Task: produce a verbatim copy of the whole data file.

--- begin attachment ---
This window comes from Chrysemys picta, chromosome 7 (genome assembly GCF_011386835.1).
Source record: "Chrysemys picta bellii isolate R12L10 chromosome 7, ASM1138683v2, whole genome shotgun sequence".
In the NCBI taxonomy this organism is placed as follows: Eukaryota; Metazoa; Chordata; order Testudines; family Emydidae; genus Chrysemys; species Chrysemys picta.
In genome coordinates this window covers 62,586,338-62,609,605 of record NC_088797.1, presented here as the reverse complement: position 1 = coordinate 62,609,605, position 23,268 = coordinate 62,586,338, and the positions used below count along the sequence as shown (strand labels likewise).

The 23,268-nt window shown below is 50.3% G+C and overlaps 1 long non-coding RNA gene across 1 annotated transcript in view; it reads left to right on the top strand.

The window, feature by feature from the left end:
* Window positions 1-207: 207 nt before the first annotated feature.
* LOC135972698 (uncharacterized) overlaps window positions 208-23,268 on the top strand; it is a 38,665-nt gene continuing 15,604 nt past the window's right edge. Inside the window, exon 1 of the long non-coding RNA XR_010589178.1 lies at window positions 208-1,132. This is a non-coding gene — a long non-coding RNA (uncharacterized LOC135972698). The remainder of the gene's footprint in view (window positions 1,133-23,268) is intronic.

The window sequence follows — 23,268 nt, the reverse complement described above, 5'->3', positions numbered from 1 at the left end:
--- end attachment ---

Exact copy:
This window comes from Chrysemys picta, chromosome 7 (genome assembly GCF_011386835.1).
Source record: "Chrysemys picta bellii isolate R12L10 chromosome 7, ASM1138683v2, whole genome shotgun sequence".
In the NCBI taxonomy this organism is placed as follows: Eukaryota; Metazoa; Chordata; order Testudines; family Emydidae; genus Chrysemys; species Chrysemys picta.
In genome coordinates this window covers 62,586,338-62,609,605 of record NC_088797.1, presented here as the reverse complement: position 1 = coordinate 62,609,605, position 23,268 = coordinate 62,586,338, and the positions used below count along the sequence as shown (strand labels likewise).

The 23,268-nt window shown below is 50.3% G+C and overlaps 1 long non-coding RNA gene across 1 annotated transcript in view; it reads left to right on the top strand.

The window, feature by feature from the left end:
* Window positions 1-207: 207 nt before the first annotated feature.
* LOC135972698 (uncharacterized) overlaps window positions 208-23,268 on the top strand; it is a 38,665-nt gene continuing 15,604 nt past the window's right edge. Inside the window, exon 1 of the long non-coding RNA XR_010589178.1 lies at window positions 208-1,132. This is a non-coding gene — a long non-coding RNA (uncharacterized LOC135972698). The remainder of the gene's footprint in view (window positions 1,133-23,268) is intronic.

The window sequence follows — 23,268 nt, the reverse complement described above, 5'->3', positions numbered from 1 at the left end: